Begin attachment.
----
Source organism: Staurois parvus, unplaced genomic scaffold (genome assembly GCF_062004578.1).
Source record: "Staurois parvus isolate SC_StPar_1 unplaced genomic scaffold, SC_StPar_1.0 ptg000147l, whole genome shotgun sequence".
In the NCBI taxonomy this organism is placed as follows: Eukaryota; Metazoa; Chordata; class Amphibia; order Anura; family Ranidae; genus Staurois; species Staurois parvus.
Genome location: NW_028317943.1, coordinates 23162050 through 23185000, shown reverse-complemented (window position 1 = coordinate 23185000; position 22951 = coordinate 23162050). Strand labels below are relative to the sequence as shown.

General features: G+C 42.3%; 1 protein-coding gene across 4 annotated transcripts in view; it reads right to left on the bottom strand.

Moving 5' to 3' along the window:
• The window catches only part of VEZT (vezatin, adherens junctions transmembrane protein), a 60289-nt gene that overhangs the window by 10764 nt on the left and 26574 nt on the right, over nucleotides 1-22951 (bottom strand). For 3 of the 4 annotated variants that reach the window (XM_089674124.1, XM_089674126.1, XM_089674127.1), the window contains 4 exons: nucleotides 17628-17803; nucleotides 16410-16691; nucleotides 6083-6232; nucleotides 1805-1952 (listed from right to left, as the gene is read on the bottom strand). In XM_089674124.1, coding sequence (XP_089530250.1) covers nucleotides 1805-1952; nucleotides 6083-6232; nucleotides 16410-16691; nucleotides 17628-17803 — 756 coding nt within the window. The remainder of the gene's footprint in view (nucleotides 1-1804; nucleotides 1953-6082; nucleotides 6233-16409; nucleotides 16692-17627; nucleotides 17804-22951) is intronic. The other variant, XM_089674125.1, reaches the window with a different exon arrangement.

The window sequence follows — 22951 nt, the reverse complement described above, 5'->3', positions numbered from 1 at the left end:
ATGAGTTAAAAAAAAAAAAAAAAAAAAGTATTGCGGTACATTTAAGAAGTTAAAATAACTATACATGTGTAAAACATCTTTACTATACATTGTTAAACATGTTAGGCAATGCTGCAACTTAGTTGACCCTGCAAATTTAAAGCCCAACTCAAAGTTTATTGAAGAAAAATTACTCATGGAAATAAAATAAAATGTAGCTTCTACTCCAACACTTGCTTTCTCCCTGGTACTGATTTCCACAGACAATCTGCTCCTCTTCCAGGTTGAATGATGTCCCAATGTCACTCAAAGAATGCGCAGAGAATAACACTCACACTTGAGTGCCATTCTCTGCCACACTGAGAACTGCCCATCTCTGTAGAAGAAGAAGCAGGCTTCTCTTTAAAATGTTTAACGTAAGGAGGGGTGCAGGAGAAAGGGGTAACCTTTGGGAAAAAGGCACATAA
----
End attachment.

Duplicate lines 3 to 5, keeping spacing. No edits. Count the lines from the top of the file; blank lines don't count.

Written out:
In the NCBI taxonomy this organism is placed as follows: Eukaryota; Metazoa; Chordata; class Amphibia; order Anura; family Ranidae; genus Staurois; species Staurois parvus.
Genome location: NW_028317943.1, coordinates 23162050 through 23185000, shown reverse-complemented (window position 1 = coordinate 23185000; position 22951 = coordinate 23162050). Strand labels below are relative to the sequence as shown.

General features: G+C 42.3%; 1 protein-coding gene across 4 annotated transcripts in view; it reads right to left on the bottom strand.